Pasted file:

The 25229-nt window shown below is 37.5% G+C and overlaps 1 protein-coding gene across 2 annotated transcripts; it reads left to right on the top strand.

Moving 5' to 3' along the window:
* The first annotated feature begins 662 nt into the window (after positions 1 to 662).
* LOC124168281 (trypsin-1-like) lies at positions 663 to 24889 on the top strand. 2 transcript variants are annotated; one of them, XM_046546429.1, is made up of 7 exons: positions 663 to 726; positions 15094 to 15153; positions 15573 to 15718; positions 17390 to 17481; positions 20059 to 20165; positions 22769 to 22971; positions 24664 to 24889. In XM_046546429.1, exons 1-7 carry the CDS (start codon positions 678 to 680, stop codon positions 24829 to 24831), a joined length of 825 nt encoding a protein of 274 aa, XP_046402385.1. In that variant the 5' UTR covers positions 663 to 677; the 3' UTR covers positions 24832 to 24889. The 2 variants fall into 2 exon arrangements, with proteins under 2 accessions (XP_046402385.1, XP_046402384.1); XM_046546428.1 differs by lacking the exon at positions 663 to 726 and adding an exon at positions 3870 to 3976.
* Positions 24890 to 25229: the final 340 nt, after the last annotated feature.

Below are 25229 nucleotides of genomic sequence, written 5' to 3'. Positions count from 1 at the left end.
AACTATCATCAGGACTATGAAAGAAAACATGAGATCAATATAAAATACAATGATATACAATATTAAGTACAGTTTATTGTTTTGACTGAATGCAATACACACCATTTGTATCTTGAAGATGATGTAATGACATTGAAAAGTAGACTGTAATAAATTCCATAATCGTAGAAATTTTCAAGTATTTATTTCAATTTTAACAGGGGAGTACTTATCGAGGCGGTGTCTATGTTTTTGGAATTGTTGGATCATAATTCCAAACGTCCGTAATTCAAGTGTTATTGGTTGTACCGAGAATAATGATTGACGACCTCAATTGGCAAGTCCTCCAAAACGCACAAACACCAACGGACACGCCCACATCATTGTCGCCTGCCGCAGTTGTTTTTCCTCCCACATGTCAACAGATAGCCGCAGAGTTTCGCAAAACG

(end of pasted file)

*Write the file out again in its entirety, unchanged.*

The 25229-nt window shown below is 37.5% G+C and overlaps 1 protein-coding gene across 2 annotated transcripts; it reads left to right on the top strand.

Moving 5' to 3' along the window:
* The first annotated feature begins 662 nt into the window (after positions 1 to 662).
* LOC124168281 (trypsin-1-like) lies at positions 663 to 24889 on the top strand. 2 transcript variants are annotated; one of them, XM_046546429.1, is made up of 7 exons: positions 663 to 726; positions 15094 to 15153; positions 15573 to 15718; positions 17390 to 17481; positions 20059 to 20165; positions 22769 to 22971; positions 24664 to 24889. In XM_046546429.1, exons 1-7 carry the CDS (start codon positions 678 to 680, stop codon positions 24829 to 24831), a joined length of 825 nt encoding a protein of 274 aa, XP_046402385.1. In that variant the 5' UTR covers positions 663 to 677; the 3' UTR covers positions 24832 to 24889. The 2 variants fall into 2 exon arrangements, with proteins under 2 accessions (XP_046402385.1, XP_046402384.1); XM_046546428.1 differs by lacking the exon at positions 663 to 726 and adding an exon at positions 3870 to 3976.
* Positions 24890 to 25229: the final 340 nt, after the last annotated feature.

Below are 25229 nucleotides of genomic sequence, written 5' to 3'. Positions count from 1 at the left end.
AACTATCATCAGGACTATGAAAGAAAACATGAGATCAATATAAAATACAATGATATACAATATTAAGTACAGTTTATTGTTTTGACTGAATGCAATACACACCATTTGTATCTTGAAGATGATGTAATGACATTGAAAAGTAGACTGTAATAAATTCCATAATCGTAGAAATTTTCAAGTATTTATTTCAATTTTAACAGGGGAGTACTTATCGAGGCGGTGTCTATGTTTTTGGAATTGTTGGATCATAATTCCAAACGTCCGTAATTCAAGTGTTATTGGTTGTACCGAGAATAATGATTGACGACCTCAATTGGCAAGTCCTCCAAAACGCACAAACACCAACGGACACGCCCACATCATTGTCGCCTGCCGCAGTTGTTTTTCCTCCCACATGTCAACAGATAGCCGCAGAGTTTCGCAAAACG